Somewhere along the way between enthusiastically auditioning for musical theatre in junior high and standing frozen in front of my university peers and stammering out a presentation of my senior project, I developed a bout of stage fright. I started to conquer it a bit this year when I tried getting back on stage to sing again- something Mark had been trying to get me to do for ages to accompany him on the guitar. The first night, which of course was the night that every person I knew on the island came to watch- I was so terrified I was visibly shaking and my voice wavering. After a few months I could get up and bust out a song without so much as a nervous eye twitch. I was cured, I thought!
Then I decided to make a presentation to a group of elementary school children.
It all started when my mom attended an event with my former Montessori school teacher, who is now principle of the school. She mentioned that I was living in Thailand but coming home soon for a visit. Susan, the principle, told my mom that the upper elementary students were studying Southeast Asia. How fun! my mom said, as she volunteered me for a presentation. I briefly considered getting out of it but decided to embrace the idea of going back to my old school and
traumatizing its current students imparting some wisdom on a new generation.
Montessori is a special kind of school. They try to empower children to take control of their own education through independence and “freedom within limits.” To outsiders it might look like a bunch of kids run wild with mixed age classrooms, group tables rather than desks, and calling teachers by their first names, but in reality it is a respected educational approach being practiced by more than 20,000 schools worldwide (I spotted a Raffles Group sponsored Montessori in Phnom Penh, Cambodia!) Montessori puts a strong emphasis on respect for international cultures- we had daily language classes, regular lessons about different areas of the globe, and an annual International Fair where each student picked, presented and represented a country. Had I not gone through the system myself (up until age 10) it’s the kind of thing I might roll my eyes at. But I can honestly say that I credit a part of my academic success and passion for independent learning as well as my insatiable curiosity about the world to my Montessori education.
I laughed when I walked into the school and was greeted by a hug from the secretary. I inquired about saying hi to some kids I used to babysit for who now attend the school and was told with the wave of a hand, “Oh yes, they are in Julie’s room, just drop in and say hi.” A far cry from the last time I tried to visit my public high school and was greeted by bouncer-looking security guards asking to see my visitor’s badge.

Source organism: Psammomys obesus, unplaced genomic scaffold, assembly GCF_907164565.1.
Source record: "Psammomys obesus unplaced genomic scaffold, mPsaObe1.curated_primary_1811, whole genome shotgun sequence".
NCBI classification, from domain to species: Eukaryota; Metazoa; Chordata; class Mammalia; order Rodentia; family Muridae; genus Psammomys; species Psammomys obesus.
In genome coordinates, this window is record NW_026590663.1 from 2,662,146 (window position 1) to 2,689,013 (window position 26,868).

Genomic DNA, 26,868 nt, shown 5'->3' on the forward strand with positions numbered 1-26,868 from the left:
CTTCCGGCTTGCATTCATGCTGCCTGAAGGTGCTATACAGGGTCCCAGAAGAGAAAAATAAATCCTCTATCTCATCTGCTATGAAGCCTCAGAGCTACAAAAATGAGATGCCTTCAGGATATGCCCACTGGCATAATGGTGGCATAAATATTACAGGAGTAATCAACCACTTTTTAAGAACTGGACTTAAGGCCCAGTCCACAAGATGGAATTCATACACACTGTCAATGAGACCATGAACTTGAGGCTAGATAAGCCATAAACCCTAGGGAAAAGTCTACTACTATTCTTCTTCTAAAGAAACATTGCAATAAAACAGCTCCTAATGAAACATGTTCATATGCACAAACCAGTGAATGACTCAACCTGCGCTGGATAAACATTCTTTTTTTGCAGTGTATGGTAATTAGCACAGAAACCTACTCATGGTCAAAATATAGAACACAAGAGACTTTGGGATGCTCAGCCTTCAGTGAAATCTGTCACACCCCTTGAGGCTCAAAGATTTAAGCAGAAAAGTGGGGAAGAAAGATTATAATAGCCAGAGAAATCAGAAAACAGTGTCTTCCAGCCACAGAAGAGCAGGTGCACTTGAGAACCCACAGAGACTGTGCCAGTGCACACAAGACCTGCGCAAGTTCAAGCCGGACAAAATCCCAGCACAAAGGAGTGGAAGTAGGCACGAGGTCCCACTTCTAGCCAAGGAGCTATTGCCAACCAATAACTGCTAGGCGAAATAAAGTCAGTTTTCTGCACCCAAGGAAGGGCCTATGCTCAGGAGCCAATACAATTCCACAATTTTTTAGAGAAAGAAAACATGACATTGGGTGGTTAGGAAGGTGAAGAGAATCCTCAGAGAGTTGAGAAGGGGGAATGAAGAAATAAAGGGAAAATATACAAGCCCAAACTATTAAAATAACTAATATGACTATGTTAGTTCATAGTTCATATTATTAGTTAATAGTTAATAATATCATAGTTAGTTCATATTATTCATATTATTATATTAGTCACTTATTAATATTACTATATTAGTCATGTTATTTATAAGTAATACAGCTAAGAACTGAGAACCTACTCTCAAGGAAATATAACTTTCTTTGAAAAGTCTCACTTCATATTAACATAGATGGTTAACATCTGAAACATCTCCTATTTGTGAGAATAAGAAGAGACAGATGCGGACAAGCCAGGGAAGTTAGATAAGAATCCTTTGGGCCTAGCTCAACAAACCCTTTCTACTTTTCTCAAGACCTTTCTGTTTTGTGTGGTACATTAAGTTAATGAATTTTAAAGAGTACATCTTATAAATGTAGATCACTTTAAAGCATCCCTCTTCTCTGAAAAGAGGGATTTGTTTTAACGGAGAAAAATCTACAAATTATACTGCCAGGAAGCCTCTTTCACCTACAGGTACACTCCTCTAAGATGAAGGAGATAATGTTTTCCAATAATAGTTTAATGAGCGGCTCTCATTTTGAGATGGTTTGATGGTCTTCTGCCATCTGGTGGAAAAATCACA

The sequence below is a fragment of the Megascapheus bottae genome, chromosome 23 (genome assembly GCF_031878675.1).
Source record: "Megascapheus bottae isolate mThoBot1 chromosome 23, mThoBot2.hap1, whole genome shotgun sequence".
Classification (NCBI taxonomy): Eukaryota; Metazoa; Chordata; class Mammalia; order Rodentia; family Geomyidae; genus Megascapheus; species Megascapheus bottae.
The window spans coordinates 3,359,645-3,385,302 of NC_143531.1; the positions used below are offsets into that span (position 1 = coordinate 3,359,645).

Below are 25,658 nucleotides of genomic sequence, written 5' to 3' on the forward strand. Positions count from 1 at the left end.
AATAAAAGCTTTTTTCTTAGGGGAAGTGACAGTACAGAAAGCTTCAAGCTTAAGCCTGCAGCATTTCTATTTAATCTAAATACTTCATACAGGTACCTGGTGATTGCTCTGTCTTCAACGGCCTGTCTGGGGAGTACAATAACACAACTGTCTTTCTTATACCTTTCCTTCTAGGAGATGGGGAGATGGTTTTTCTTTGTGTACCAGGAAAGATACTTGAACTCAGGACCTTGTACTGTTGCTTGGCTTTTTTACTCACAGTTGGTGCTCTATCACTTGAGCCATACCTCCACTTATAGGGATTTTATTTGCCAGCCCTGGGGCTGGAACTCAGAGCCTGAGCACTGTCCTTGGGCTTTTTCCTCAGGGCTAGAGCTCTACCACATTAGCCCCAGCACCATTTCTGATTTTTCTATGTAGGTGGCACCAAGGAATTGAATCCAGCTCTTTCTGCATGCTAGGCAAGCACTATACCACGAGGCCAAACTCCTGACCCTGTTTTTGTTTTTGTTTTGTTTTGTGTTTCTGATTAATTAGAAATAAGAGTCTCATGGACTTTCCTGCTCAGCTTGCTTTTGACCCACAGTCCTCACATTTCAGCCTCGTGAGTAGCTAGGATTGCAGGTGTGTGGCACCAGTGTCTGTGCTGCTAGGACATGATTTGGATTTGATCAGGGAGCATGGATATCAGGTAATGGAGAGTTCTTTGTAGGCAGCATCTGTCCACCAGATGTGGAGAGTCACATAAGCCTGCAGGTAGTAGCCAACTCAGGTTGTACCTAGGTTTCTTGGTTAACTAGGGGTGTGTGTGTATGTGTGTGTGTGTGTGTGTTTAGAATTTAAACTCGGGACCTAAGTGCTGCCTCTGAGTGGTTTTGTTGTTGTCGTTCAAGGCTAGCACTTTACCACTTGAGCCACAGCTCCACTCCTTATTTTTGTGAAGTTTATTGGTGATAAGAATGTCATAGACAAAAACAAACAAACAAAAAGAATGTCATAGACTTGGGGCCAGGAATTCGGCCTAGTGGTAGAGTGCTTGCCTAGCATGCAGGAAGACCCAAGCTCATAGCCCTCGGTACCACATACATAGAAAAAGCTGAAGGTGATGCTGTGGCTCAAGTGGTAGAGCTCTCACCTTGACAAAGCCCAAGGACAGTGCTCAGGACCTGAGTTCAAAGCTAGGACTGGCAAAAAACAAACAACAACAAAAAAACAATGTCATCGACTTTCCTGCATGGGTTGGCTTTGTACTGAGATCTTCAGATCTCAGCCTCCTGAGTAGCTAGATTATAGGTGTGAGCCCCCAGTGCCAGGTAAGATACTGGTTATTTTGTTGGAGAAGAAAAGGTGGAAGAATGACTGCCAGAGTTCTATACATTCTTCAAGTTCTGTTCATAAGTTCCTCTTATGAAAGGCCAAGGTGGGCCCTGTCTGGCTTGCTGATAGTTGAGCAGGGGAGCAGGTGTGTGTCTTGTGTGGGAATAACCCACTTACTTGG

As I walked down the halls I spotted a familiar face on the walls- my own. Can you spot a mini Meihoukai in Wanderland in this photo?
No? How about we zoom in a little? There I am rocking the Mickey Mouse dress and the unbrushed hair. Oh, how little has changed.
Eventually I could stall no longer and made my way to the classroom and set up my Power Point on the projector. As class after class of kiddos filed in I thought to myself, how hard can this be? They’re pretty small, after all.
And then I started talking. And so did they. That’s the thing about kids… they have a lot of questions. And a lot of comments. And as you can see from the photo below I was fairly stumped by many of them.
It was really interesting and a great experience to try to summarize what I’ve learned about Thai history and culture and summarize it in a way that children could understand. I told them about Muay Thai fighting and they told me about Wii boxing. I told them about the Thai devotion to the King and they told me their parents voted for Obama. I told them about the glittering temples of Bangkok and they told me about their summer vacations to Florida. Okay so, not all of their comments were completely on point.
A week later, I received the Best Thank You Note of all times. It proved not only did they learn something from my presentation (“they really do cherish their King”) but also that my personal grooming habits have improved since I was their age (“PS you have really pretty hair.”)
While I may have gotten a little flushed and flustered while giving the presentation, I’m so glad I did it. I got to revisit the school I loved so much, work on my public speaking phobia, hear my former teachers say wonderfully flattering things about me, receive validation about my hair, and hopefully plant the seed in a some little munchkin’s mind of a faraway place called Thailand…
Which is the place I was heading straight back to. My month at home had come to an end and as much as I had loved catching up with friends and family, spinning around the state I love so dearly and attending awesome events, I was missing Koh Tao something fierce and ready to get back to the Land of Smiles. Stay tuned!